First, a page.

BOSTON -- By early September it was happening everywhere. American men were clustering anxiously around water coolers asking each other: What are you going to do about the minipants?
Would they buy them? Wear them? Could a man in minipants be taken seriously at the office? Would a man who bucked the trend be considered hopelessly out of date or perhaps even ashamed of his legs?
The fashion writers had been beating the drum relentlessly all summer. In July, GQ featured ''Ten Young Men Who Dared to Bare.'' They were arbitrageurs, admen and sports figures in suits with pin-striped minipants two to six inches above the knee. In August, Esquire suggested that hemlines be raised to the height of a hand-held briefcase. New York magazine had recently photographed three young publishers seated at The Four Seasons restaurant with only napkins covering their thighs. The story was called ''Power Gams.''
This, the designers insisted, was progress. ''Men,'' enthused one, ''are finally free to express themselves. They no longer feel hemmed in by corporate expectations, no longer have to fade into the background. They can make their own fashion statements!'' A second designer said that today's man, fitter than his dad, had nothing to hide. A third insisted that even men over 40 could wear minipants as long as they also bought his matching Ben Franklin hose. He called it The Constitutional Look.
Men united in anxiety were increasingly divided in opinion. Divided according to their physique and psyche. The airwaves were full of their opinions. Indeed, by the end of summer there was more talk of minipants than of missiles.
An older banker who hadn't worn knee pants since he was a child said he had no intention of exposing himself to ridicule this late in life. A 35-year-old who ran a multimillion-dollar herbal tea company added that the minislack had already allowed him to share more of himself with his workers. Younger men were generally enthusiastic, although one lawyer decided not to wear minipants in court while defending any major felon.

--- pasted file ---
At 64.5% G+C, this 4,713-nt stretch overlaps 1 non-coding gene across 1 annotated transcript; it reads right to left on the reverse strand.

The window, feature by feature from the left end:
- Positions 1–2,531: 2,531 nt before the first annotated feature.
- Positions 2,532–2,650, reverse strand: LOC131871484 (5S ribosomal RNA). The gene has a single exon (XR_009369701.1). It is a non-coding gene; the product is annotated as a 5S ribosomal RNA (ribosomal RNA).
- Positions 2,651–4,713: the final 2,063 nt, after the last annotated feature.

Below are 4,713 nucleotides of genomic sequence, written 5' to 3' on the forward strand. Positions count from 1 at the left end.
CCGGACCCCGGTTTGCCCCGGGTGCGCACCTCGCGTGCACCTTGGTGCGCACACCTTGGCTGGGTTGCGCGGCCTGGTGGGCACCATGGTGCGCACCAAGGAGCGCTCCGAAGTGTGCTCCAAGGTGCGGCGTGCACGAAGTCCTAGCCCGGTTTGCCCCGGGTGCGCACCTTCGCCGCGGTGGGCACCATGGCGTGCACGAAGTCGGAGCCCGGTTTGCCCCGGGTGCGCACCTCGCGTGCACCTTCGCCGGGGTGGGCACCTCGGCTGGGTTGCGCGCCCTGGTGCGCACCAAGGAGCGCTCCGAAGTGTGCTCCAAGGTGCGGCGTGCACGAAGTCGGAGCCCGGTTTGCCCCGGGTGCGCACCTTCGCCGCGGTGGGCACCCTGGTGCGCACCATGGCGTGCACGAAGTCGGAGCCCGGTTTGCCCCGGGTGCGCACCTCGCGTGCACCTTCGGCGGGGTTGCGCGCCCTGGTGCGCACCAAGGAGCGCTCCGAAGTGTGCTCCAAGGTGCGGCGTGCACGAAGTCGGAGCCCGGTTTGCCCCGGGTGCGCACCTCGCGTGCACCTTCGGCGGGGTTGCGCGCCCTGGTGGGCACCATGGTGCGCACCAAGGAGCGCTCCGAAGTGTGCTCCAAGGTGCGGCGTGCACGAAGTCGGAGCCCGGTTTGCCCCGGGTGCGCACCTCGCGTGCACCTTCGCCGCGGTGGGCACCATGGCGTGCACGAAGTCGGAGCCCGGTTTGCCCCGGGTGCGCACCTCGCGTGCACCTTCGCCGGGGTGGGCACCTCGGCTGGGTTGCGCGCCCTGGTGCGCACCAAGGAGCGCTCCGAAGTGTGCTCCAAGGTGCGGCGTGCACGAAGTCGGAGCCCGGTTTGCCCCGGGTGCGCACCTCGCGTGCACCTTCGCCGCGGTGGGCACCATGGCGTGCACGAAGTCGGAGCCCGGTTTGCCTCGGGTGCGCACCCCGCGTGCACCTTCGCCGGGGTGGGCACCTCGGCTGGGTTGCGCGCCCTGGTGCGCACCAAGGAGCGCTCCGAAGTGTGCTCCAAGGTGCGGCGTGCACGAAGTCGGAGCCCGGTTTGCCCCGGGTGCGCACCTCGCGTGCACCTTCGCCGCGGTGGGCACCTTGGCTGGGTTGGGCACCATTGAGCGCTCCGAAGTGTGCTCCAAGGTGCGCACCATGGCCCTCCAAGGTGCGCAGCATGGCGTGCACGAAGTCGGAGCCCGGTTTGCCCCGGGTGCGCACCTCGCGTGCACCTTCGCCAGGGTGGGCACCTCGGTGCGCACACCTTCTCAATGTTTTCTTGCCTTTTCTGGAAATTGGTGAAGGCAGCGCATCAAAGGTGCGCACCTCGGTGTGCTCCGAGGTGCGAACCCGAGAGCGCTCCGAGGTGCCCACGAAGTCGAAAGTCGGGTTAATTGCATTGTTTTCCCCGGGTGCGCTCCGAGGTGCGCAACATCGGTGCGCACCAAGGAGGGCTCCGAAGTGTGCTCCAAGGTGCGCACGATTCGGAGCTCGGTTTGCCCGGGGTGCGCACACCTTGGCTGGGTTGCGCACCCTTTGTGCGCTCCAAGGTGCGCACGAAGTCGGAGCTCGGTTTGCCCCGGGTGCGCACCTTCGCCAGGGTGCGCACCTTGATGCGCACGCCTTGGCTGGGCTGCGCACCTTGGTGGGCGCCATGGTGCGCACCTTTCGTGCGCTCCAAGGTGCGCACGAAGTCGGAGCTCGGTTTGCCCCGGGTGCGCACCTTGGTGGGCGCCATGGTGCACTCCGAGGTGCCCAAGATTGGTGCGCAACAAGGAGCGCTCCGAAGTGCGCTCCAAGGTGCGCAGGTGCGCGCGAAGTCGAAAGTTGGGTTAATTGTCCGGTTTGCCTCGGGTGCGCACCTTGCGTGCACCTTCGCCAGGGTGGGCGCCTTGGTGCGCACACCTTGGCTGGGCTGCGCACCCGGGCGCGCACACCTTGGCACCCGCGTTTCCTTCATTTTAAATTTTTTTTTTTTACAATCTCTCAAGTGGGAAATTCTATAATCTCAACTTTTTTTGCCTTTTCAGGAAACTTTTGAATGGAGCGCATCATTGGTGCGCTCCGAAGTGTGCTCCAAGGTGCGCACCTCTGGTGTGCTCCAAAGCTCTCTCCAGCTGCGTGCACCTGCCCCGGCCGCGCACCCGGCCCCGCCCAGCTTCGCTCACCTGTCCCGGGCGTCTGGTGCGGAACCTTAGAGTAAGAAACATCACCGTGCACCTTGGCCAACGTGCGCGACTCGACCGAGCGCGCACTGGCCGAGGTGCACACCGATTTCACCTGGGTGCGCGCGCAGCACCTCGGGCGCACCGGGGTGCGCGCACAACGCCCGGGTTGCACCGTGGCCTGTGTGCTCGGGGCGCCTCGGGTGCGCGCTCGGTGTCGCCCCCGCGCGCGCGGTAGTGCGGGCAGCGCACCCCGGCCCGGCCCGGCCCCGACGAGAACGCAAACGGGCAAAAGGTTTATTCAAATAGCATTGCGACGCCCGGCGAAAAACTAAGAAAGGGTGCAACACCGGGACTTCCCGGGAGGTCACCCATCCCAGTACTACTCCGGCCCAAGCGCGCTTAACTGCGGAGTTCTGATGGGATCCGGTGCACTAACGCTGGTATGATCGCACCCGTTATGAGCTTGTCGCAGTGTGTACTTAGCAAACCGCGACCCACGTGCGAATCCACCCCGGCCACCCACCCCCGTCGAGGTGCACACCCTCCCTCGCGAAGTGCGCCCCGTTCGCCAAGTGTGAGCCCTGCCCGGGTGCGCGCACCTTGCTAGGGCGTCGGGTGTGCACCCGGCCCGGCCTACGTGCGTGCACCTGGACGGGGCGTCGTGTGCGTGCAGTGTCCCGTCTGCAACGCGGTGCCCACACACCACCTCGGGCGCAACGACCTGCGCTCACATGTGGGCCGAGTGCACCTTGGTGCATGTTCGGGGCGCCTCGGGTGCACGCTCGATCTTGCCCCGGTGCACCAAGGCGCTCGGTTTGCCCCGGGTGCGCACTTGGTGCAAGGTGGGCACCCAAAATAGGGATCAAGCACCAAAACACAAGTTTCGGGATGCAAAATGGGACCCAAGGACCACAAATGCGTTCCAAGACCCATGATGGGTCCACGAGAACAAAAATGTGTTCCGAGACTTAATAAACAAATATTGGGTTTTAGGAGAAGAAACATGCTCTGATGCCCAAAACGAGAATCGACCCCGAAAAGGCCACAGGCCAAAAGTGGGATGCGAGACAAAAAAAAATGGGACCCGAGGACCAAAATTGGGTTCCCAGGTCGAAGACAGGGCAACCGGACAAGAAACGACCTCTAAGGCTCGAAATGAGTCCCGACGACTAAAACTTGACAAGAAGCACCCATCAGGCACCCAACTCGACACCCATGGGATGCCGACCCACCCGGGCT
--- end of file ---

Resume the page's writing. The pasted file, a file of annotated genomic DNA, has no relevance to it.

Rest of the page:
Among corporate executives there emerged a list of fashion do's and don'ts. Don't wear minipants while maneuvering a hostile takeover of a steel company. Do wear them at a pivotal sales meetings. In case of chilblains, you may discreetly fold the top of your printout sheet over your thighs for warmth.
Remarkably, none of the men interviewed by the national press said that his decision to mini or not was at all affected by the fear of being ogled at the office. Most roundly insisted that such blatant sexism was dead and simply didn't exist at their work place. ''Here at Beta Computer,'' said one personnel manager, ''there are no men and women. Just people.'' A more militant type said with a glare that any woman who stared at his legs, well, that was her problem.
Women themselves were audibly open-minded. Men should wear whatever made them comfortable. They'd all seen legs before. Though not, they would add privately, quite like the pair of knock-knees down in Accounting.
There was even a flutter of consternation among presidential candidates, whose only previous fashion adventure had been to wear a red tie. It was reported that Al Haig wanted to wear the minipant because it made him look like a British officer. Those in the Mike Dukakis team thought this fashion risk might give him a more trendy look, but it just didn't go with his wing tips. Ultimately, the press agreed that the only one who could carry it off was Al Gore.
Female producers kept churning out those long and wide-angle television updates on men and the minipant because, they insisted, of its newsworthiness. Economists spun theses about the relationship between a bull market and a bare leg.
But sometime just before the first frost, after men had been through their closets and their charge cards, they looked around at the women in their lives. How was it that the women were untroubled by such minimale matters? Golly, said one to another, sometimes don't you wish you weren't a man?